In 1859 Lincoln went even further and warned that secession would bring a halt to all fugitive slave renditions in the Northern states. In a speech in Cincinnati, he declared that if any states seceded from the Union in response to a Republican victory in the 1860 elections, Northerners would be relieved of any constitutional obligation to return fugitive slaves. The Southern states complained, he said, that Northerners made it difficult for owners to recapture their fugitive slaves. But, he asked, “do you think you can better yourselves on that subject by leaving us here under no obligation whatever to return those specimens of your movable property that come hither?” The South was threatening to break up the Union because “we would not do right with you” in the rendition of fugitive slaves, but “when we cease to be under obligations to do anything for you, how much better off do you think you will be?”
After he was elected president in November 1860, Lincoln renewed his call for substantial revisions of the 1850 law to guarantee due process rights to suspected fugitives and restrict enforcement to federal officials, absolving Northern states and civilians of any obligation to participate in the capture and return of fugitive slaves. There was nothing at all unusual about his proposal. Antislavery politicians had been demanding due process rights for accused fugitives for at least a decade.
You don’t have to spend much time reading secessionist speeches and editorials to appreciate why Lincoln’s proposal for a federal personal liberty law was more likely to inflame than to calm the South. The very first item in South Carolina’s declaration justifying its withdrawal from the Union listed by name fourteen Northern states that had passed personal liberty laws. Those laws, the Carolinians declared, “either nullify the Acts of Congress or render useless any attempt to execute them.” Georgia Governor Joseph E. Brown asked why the South should remain in the Union: “Will the Northern States repeal their personal liberty laws? No.” More to the point, the personal liberty laws were but a symptom of a much larger problem, as Stephen Hale explained to Governor Beriah Magoffin of Kentucky. Hale was the commissioner sent by Alabama to persuade Kentucky to secede. Among the reasons he gave was the fact that the Fugitive Slave Act
remains almost a dead letter upon the statute book. A majority of the Northern States, through their legislative enactments, have openly nullified it, and impose heavy fines and penalties upon all persons who aid in enforcing this law…. The Federal officers who attempt to discharge their duties under the law, as well as the owner of the slave, are set upon by mobs, and are fortunate if they escape without serious injury to life or limb; and the State authorities, instead of aiding in the enforcement of this law, refuse the use of their jails, and by every means which unprincipled fanaticism can devise give countenance to the mob and aid the fugitive to escape.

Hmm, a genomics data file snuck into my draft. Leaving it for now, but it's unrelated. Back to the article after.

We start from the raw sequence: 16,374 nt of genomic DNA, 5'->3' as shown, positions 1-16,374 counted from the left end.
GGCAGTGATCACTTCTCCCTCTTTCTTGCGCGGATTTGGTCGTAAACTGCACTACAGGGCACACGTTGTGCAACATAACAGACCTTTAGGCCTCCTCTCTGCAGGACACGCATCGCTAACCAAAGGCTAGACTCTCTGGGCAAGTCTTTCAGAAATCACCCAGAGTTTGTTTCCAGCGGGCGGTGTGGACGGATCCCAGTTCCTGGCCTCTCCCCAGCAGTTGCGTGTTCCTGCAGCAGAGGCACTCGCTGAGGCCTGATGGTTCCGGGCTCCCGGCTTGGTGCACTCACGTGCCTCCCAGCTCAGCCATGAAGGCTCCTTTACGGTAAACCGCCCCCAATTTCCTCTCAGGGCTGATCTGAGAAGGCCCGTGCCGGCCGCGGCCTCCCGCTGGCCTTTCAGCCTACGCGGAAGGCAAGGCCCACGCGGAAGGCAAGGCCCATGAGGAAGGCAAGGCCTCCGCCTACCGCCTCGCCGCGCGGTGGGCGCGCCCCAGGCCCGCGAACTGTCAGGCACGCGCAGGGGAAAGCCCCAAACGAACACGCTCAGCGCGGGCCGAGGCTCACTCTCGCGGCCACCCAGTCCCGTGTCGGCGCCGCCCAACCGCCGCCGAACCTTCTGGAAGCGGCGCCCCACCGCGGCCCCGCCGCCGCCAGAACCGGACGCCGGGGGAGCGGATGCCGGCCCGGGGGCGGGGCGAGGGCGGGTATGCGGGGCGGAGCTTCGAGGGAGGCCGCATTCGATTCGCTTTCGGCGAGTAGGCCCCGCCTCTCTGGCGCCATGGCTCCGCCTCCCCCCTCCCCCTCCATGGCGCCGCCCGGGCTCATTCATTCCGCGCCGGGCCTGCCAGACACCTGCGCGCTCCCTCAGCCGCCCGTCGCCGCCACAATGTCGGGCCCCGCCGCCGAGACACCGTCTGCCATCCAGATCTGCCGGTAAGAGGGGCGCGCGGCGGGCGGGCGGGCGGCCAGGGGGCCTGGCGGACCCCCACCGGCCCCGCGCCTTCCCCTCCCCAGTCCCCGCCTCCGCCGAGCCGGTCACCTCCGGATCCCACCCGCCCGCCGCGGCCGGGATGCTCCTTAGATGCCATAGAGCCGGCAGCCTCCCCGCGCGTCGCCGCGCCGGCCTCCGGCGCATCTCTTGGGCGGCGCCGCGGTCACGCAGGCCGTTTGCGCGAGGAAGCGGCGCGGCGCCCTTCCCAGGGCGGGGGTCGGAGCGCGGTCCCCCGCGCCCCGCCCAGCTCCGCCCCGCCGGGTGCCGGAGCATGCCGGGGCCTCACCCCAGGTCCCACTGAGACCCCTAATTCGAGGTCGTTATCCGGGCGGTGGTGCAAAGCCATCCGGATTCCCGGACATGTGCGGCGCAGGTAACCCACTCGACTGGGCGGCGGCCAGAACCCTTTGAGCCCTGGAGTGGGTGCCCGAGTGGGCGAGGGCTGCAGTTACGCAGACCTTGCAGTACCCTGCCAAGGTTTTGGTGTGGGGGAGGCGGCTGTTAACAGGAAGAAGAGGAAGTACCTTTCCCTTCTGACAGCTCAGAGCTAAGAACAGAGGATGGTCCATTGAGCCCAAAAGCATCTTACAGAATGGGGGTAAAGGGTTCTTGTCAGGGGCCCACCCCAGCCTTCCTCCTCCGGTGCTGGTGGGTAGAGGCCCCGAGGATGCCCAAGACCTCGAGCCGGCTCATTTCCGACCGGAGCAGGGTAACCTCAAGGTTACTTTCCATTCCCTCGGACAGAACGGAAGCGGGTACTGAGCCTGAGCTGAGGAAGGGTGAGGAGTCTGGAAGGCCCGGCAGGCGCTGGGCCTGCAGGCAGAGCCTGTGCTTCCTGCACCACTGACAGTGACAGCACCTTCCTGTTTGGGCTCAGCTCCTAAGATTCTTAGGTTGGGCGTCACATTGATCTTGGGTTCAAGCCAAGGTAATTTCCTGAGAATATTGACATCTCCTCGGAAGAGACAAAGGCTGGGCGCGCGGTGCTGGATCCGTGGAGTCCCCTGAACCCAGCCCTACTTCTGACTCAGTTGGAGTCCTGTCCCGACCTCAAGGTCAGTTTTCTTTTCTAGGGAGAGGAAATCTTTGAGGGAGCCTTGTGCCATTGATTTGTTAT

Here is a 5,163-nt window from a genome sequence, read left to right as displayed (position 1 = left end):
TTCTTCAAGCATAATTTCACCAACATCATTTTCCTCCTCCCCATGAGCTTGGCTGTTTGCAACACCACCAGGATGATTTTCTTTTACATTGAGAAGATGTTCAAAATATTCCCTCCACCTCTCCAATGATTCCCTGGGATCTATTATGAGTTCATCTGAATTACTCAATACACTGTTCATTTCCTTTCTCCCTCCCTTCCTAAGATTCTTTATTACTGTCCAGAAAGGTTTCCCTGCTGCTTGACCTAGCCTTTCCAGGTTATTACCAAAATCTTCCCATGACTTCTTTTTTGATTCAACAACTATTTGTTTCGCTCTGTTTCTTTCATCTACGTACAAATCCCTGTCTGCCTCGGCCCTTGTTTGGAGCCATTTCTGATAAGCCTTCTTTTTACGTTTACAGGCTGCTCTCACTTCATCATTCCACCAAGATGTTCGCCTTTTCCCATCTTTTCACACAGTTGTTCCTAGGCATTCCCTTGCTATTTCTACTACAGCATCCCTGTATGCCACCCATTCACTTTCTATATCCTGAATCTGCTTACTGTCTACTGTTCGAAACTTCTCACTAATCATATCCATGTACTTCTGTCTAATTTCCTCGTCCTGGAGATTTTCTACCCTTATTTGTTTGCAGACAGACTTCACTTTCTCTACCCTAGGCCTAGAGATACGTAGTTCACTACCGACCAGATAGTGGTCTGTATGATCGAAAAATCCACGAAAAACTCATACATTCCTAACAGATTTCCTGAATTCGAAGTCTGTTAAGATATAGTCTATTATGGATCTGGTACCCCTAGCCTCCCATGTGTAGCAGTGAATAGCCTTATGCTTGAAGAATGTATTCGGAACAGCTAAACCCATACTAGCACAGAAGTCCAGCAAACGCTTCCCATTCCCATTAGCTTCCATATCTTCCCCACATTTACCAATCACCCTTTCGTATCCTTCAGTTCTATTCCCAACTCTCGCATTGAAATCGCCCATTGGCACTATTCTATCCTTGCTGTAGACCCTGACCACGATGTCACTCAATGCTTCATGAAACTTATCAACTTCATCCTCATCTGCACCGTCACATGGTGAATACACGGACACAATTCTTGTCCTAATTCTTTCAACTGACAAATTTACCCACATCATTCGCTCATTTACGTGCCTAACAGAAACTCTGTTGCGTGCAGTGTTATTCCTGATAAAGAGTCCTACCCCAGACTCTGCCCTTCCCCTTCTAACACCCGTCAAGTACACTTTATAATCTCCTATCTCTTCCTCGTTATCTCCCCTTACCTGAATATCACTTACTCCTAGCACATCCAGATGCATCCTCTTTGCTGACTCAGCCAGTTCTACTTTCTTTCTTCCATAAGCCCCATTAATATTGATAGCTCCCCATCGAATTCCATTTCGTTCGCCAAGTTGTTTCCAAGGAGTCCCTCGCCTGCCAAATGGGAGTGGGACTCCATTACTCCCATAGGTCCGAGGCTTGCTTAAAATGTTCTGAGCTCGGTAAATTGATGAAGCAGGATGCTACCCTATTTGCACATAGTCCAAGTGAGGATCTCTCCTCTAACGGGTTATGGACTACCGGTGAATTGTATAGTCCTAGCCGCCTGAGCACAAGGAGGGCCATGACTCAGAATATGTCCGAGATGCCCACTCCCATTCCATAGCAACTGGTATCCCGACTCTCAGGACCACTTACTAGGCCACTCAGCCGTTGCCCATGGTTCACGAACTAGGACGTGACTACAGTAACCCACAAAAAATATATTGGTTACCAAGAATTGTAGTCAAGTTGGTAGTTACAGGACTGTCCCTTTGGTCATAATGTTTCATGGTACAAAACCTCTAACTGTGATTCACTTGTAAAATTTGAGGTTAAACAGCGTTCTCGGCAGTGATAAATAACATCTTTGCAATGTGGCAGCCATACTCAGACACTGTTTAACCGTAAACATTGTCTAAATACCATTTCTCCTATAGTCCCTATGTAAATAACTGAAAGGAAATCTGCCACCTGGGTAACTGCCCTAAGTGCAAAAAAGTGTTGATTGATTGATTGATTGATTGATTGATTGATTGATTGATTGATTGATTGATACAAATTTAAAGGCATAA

Lincoln responded to these complaints by reiterating his proposal for a federal personal liberty law in his inaugural address. “There is much controversy about delivering up fugitives from service or labor,” he began. Everyone who swore an oath to the Constitution was of course swearing to uphold the fugitive slave clause. The problem was the draconian fugitive slave law, which he wanted to replace. “In any law upon the subject,” he suggested,
ought not all the safeguards of liberty known in civilized and humane jurisprudence be introduced, so that a free man be not, in any case, be surrendered as a slave? And might it not be well, at the same time, to provide by law for the enforcement of that clause of the Constitution which guaranties that “the citizens of each State shall be entitled to all the privileges and immunities of the citizens of the several states?”
As long as the 1850 law remained on the books it should be obeyed, Lincoln said, but there were some laws that communities found so morally offensive that they would never be fully obeyed. The Fugitive Slave Act, he conceded, was “as well enforced, perhaps, as any law can ever be in a community where the moral Sense of the people imperfectly supports the law itself.” And secession would only make the already lax enforcement of the fugitive slave law even “worse,” Lincoln warned, because “after the separation of the sections…fugitive slaves, now only partially surrendered, would not be surrendered at all.”
Ten weeks later Lincoln called his cabinet to a special session where he approved Union General Benjamin Butler’s decision not to return fugitive slaves to their owners. Butler had claimed that, because Virginia had seceded from the Union, the federal government was no longer under any obligation to return escaped slaves. Behind that decision lay decades of controversy caused by slaves who continually expressed their opposition to bondage by the deceptively simple act of running away. Thanks to Richard Blackett’s impressive research, we now have a much better understanding of how that happened.
The Union Army adopted the same tactic in the first year of the Civil War. When slaveholders or their representatives arrived at military camps demanding the return of their slaves, Union officers often demanded substantial documentation as a means of thwarting the rendition. ↩
Lincoln’s concerns about the political wisdom of calling for repeal of the Fugitive Slave Law were expressed in an 1859 exchange of letters with Salmon P. Chase of Ohio. See The Collected Works of Abraham Lincoln, edited by Roy P. Pasler (Abraham Lincoln Association, nine volumes, 1953–1955), Vol. 3, pp. 41, 384, 386, 514. ↩